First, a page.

Truth In Advertising

As REALTORS®, we are tasked with both the sales and marketing aspects of moving properties. Members of the public at large are protected by legislation and professional ethics codes designed to keep our advertising truthful and accurate. We are not allowed to misrepresent a property we have listed for sale.

I was reading the Ubertor Blog this morning, and Steve had posted about agents using Photoshop software to clean up and edit an image used in marketing a property. It is one thing to adjust lighting levels or “airbrush” out a cat or dirty laundry that was inadvertently captured in a frame. It is another altogether to remove power lines from a view shot, add a tree, or change the colour of a house. I think we can all agree this would run afoul of REALTOR® ethics codes and consumer protection legislation.

How much is too much? I regularly touch up my photos. I increase brightness, colour saturation, and I will often edit out items that shouldn’t be there, such as Fido or a vacuum cleaner left in the shot. I would never grossly misrepresent a property, however.

What about this ad I found on

Miracle Cream! Would people actually believe this miracle cream works so well as to turn a dried out raisin into a bunch of fresh ripe grapes? Better be careful with this one… use too much and you’ll degenerate back into a fetus.

Tim Ayres

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Published by Tim Ayres

Tim Ayres is a Sooke and Victoria BC REALTOR®, with Royal LePage Coast Capital Realty. Tim is actively involved in helping clients buying and selling real estate in the southern Vancouver Island region. Tim is an active member of the Victoria Real Estate Board and served seven years (2009-2015) as a director, including serving as President in 2014.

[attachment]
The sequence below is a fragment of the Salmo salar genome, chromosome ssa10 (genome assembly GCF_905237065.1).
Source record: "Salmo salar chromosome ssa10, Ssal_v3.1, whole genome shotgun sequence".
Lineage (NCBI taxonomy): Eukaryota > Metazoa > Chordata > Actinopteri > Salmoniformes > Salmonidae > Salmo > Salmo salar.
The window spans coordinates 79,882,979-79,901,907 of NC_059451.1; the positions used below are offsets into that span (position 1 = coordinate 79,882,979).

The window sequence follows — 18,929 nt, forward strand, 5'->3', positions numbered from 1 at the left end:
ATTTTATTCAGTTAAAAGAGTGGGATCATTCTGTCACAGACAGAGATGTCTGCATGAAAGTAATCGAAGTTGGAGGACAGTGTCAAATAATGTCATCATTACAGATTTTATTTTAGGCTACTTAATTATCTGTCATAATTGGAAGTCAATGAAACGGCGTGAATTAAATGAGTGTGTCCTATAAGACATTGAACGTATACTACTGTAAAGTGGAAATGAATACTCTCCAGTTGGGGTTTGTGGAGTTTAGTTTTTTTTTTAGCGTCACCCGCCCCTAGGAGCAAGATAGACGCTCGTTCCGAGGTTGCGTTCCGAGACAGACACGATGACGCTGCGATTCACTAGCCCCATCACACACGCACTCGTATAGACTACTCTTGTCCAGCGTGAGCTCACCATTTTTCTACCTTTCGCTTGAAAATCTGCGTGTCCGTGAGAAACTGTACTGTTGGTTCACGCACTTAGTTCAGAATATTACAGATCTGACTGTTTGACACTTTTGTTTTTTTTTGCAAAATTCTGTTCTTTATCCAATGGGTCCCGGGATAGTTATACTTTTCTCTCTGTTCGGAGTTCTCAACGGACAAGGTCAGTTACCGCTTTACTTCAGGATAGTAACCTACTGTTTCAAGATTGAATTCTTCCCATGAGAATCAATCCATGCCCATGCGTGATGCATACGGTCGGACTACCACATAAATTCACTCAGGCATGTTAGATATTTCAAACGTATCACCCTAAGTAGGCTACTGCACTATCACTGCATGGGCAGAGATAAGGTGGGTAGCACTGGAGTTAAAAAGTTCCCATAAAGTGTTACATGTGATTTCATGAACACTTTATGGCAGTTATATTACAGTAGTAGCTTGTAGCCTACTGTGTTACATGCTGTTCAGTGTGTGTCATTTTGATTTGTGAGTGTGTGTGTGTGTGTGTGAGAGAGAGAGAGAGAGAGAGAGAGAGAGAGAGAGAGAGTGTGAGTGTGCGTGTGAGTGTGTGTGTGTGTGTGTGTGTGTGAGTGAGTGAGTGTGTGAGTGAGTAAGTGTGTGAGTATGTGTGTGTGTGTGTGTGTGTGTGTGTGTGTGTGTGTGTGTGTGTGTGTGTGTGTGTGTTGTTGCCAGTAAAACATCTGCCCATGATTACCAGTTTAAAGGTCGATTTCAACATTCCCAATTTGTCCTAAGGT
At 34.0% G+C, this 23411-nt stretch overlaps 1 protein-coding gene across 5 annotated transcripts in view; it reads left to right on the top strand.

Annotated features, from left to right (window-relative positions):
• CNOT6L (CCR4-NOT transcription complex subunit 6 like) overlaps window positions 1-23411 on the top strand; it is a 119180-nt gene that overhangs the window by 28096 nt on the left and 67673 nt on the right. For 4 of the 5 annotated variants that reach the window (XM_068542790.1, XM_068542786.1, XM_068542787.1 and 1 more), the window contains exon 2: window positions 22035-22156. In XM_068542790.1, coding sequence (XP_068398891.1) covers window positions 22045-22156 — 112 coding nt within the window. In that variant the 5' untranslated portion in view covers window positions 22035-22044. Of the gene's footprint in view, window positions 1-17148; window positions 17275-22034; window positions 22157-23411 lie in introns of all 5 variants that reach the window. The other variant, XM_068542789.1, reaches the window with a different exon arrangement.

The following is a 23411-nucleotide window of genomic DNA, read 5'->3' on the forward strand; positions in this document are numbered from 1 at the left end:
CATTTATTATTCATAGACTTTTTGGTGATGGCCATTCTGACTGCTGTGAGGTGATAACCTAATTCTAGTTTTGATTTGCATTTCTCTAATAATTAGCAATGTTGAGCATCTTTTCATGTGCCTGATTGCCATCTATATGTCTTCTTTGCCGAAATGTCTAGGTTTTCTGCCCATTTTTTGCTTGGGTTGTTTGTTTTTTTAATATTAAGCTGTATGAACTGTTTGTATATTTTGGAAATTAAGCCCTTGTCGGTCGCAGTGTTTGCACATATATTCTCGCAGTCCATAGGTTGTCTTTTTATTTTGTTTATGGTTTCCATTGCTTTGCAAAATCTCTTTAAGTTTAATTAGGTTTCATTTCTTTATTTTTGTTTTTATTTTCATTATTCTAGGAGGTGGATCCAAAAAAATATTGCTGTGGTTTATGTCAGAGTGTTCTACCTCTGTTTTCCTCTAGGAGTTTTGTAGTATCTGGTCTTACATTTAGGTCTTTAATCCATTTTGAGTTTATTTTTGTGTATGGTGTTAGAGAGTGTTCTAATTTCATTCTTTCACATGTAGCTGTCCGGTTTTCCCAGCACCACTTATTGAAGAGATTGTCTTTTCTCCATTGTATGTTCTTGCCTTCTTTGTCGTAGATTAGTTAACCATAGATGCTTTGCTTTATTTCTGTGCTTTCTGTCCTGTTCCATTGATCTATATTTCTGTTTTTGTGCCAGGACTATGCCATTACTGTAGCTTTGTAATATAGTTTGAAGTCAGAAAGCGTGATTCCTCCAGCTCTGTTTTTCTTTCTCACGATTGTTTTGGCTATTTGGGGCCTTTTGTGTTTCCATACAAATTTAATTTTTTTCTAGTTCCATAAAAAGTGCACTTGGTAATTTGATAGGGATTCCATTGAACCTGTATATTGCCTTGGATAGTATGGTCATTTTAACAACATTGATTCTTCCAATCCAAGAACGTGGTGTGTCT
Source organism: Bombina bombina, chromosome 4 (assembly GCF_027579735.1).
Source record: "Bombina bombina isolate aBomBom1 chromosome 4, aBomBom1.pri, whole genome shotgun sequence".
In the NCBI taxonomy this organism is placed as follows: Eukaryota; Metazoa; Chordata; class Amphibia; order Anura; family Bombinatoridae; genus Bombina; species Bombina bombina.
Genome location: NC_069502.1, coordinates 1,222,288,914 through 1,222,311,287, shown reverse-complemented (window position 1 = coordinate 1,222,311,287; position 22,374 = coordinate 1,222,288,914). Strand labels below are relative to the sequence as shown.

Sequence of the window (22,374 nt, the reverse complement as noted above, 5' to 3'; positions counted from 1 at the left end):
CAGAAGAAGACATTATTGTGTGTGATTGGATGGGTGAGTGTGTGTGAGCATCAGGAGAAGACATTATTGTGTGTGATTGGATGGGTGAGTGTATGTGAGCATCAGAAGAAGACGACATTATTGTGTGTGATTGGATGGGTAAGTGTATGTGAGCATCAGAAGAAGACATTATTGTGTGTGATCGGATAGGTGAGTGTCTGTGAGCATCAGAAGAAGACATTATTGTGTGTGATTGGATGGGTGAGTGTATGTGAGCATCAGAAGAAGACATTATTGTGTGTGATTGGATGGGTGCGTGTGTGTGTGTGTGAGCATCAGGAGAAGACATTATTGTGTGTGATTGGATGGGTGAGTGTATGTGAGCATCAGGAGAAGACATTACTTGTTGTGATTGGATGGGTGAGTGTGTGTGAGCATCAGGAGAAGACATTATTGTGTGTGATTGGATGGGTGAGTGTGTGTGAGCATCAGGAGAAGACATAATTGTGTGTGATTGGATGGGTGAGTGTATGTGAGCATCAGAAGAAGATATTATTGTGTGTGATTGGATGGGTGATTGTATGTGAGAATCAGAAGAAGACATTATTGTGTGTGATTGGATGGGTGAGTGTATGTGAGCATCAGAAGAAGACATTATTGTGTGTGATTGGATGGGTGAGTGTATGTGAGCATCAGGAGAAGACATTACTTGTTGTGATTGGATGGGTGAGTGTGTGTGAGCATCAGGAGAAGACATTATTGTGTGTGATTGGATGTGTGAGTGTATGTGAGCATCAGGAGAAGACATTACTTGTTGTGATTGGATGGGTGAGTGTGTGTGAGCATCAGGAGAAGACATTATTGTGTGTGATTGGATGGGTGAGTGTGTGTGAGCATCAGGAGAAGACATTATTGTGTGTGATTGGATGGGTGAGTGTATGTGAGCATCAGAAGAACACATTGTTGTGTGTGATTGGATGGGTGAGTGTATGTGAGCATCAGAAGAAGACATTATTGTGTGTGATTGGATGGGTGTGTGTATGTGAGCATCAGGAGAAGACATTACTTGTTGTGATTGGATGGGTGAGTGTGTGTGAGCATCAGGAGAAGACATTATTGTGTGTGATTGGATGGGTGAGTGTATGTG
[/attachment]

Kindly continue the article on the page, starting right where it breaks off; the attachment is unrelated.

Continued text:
3 thoughts on “Truth In Advertising

  1. I am fascinated with mass (aka “sheep”) marketing, so I was interested in your piece on touching up photos. I, however, was offended by your references to the equally offensive accompanying photo/ad.

    What kind of man refers to an older woman as a “dried out raisin” and a younger woman as a “bunch of grapes”? The perpetuation of women as objects, in your example as something to be consumed or not, in no small part adds to cultural misogyny and abuse of women. (Why not an ad comparing a young man with a toned abdomen with a 40-something man with an abdomen carrying extra fat tissue?)

    Some may dismiss my complaints as “political correctness”. To me, political correctness is nothing more than good manners in the smaller picture and about stopping hurtfulness against all others in the bigger picture.

    To answer my not-so-rhetorical question about what kind of man uses such thoughtless comments? Well, if he’s a realtor, he’s someone who would NOT get my business.

  2. Hi Kathleen,

    Thanks for your comments. I was surprised at your suggestion that I am referring to women as a pieces of fruit.

    What I was saying in the article was merely a metaphor used to invoke in the reader’s mind the image of pouring the advertised product into a box of sun-rype raisins and through the magic of the product, out springs a bunch of juicy grapes.

    I thought it was quite effective. I think maybe you read into my comments a bit and I am sorry that it offended you.

    Thanks for the remarks though, that’s why the comment function is there.

    -Tim Ayres

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